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On the side of angels

Campaign-money 'bundlers' aren't necessarily bad, but we need to know who's bringing in the cash.

September 21, 2007

A ubiquitous entrepreneur raises funds for a Democratic candidate for president. Should the candidate return the gifts made possible by this financial angel?

If the angel is international man of mystery Norman Hsu and the candidate is Hillary Rodham Clinton, the answer is a no-brainer. The New York senator's campaign announced this week that it was returning $850,000 in donations "bundled" by Hsu, a prolific fundraiser who turned out to be a fugitive from a California fraud case. On Thursday, Hsu was charged with violating campaign-finance laws and overseeing a $60-million fraud.

But if the angel is Oprah Winfrey and the candidate is Barack Obama, a refund is unthinkable. Indeed, Obama's supporters have been reveling in publicity about the fabulous fundraiser the TV host threw for the Illinois senator in Montecito.

The Hsu-Winfrey comparison demonstrates why it's simplistic to see all financial angels as devils or to lament the fact that fundraising can be facilitated by middlemen or middlewomen. Yes, some contributions are more trouble than they are worth because of controversial intermediaries. That's why Clinton returned the funds passed along by Hsu and why Obama earlier this year gave to charity $40,000 raised by a longtime benefactor who was indicted on corruption charges.

For The Record
Los Angeles Times Tuesday, September 25, 2007 Home Edition Main News Part A Page 24 Editorial_pages Desk 1 inches; 45 words Type of Material: Correction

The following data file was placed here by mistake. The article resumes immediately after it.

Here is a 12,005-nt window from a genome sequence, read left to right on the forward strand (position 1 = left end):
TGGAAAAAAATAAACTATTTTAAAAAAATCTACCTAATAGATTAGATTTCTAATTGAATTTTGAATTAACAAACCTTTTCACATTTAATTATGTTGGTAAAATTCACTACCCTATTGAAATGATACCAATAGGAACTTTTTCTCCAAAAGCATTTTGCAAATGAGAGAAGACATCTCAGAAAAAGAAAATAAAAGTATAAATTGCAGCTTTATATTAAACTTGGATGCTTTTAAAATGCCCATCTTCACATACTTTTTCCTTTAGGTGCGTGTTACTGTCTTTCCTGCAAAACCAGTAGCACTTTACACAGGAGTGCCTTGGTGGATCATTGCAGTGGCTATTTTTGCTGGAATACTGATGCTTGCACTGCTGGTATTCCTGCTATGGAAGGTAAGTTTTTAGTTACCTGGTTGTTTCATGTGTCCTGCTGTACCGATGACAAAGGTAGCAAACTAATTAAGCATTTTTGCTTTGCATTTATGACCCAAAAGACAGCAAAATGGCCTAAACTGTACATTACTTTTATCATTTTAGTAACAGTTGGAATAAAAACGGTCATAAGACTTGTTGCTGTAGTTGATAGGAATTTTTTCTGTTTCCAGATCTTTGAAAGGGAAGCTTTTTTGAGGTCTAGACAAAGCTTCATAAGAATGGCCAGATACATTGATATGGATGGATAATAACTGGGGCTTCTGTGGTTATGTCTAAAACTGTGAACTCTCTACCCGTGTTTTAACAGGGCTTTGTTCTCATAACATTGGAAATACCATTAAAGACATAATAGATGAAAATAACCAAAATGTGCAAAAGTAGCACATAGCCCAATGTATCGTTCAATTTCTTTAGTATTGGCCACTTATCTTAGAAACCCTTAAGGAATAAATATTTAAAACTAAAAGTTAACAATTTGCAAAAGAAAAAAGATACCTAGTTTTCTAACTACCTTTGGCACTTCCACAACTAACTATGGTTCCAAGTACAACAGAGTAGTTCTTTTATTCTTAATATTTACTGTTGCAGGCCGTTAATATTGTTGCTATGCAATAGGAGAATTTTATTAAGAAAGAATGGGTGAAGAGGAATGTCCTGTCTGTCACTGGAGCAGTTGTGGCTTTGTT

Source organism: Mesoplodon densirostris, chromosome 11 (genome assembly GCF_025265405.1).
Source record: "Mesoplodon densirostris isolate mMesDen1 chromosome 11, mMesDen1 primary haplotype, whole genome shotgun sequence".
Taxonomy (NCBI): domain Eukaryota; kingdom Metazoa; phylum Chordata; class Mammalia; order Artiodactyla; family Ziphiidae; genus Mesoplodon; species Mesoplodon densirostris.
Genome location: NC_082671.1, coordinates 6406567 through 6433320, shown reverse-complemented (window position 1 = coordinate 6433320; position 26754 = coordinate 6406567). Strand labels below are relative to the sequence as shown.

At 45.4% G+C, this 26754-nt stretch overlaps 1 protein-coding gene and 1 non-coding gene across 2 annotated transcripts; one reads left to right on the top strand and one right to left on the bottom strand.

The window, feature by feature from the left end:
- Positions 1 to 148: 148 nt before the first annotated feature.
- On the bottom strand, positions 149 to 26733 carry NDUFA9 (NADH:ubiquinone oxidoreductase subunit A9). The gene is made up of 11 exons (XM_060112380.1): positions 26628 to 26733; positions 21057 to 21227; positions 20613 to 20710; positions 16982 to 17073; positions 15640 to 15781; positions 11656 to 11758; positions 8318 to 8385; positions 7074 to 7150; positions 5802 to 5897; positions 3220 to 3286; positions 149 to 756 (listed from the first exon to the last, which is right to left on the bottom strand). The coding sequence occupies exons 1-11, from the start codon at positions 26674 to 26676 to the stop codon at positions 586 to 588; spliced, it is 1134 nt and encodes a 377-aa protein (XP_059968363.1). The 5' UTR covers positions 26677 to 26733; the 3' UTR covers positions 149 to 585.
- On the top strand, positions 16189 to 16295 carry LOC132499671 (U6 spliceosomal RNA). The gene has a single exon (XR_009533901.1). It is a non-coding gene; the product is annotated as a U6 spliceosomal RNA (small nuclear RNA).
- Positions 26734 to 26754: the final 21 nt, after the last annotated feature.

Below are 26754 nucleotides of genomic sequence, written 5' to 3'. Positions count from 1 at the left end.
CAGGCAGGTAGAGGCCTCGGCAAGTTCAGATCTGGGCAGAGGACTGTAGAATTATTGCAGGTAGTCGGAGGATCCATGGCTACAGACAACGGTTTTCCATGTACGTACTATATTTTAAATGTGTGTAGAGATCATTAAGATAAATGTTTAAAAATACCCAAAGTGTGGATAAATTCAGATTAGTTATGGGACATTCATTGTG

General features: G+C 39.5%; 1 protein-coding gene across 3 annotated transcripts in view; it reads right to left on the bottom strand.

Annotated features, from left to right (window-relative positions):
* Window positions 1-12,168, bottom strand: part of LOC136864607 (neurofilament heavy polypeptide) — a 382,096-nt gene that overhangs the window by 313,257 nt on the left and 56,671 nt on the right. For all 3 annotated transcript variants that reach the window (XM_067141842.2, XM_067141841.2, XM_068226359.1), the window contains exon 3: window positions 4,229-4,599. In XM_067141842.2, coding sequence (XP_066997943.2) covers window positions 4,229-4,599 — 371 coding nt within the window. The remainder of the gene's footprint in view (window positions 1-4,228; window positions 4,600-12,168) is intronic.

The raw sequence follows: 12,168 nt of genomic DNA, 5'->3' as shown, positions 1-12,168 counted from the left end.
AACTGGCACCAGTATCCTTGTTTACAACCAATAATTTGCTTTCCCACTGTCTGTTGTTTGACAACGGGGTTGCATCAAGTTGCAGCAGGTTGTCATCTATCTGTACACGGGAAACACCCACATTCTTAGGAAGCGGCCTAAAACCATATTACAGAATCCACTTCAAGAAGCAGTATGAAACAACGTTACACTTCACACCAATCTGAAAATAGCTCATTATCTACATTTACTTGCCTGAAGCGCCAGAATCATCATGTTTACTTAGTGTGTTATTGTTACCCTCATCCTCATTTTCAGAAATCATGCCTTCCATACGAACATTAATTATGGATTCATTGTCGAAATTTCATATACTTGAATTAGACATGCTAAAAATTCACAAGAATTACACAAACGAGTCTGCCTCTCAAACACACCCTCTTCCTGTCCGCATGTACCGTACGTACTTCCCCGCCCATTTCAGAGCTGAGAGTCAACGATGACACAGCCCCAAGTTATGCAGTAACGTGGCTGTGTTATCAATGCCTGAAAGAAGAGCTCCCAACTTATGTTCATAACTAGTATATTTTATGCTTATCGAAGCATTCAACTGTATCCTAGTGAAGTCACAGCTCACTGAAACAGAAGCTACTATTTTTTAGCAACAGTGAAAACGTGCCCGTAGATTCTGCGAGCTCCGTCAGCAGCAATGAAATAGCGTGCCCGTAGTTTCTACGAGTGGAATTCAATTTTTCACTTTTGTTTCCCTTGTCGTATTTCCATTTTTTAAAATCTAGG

Disclosure: A Friday editorial said that under a new law, registered lobbyists must disclose to the Federal Election Commission how much in campaign contributions they have "bundled" over a certain amount. In fact, the reports are filed with the FEC by a candidate's campaign committee.

These and other episodes are embarrassing and prove that politicians should approach financial benefactors with an attitude of "trust, but verify." But they are primarily an argument for more extensive disclosure of who exactly is encouraging or enabling the "little people" to contribute to a campaign. They do not make the case for an end to private contributions or curbs on Oprah Winfrey.

Under a recently enacted ethics law, registered lobbyists must disclose to the Federal Election Commission how much in contributions they have bundled over a certain amount. Not so stringent are the rules for non-lobbyists, who can slither out of reporting requirements governing individuals who serve as "conduits" for donations. Congress needs to hold all bundlers to the same standard of disclosure.

But even with a more generous system of public financing for presidential campaigns, bundlers and other financial angels will not go away. Nor should they. If Winfrey's fans take her advice on what book to read, why shouldn't they be able to heed her appeal to back Obama? Raising funds for the candidate of your choice isn't always or even usually a corrupt or self-serving act; it can be an exercise in citizenship. What matters is that the public knows not only who is signing the checks, but who is collecting and taking credit for them.

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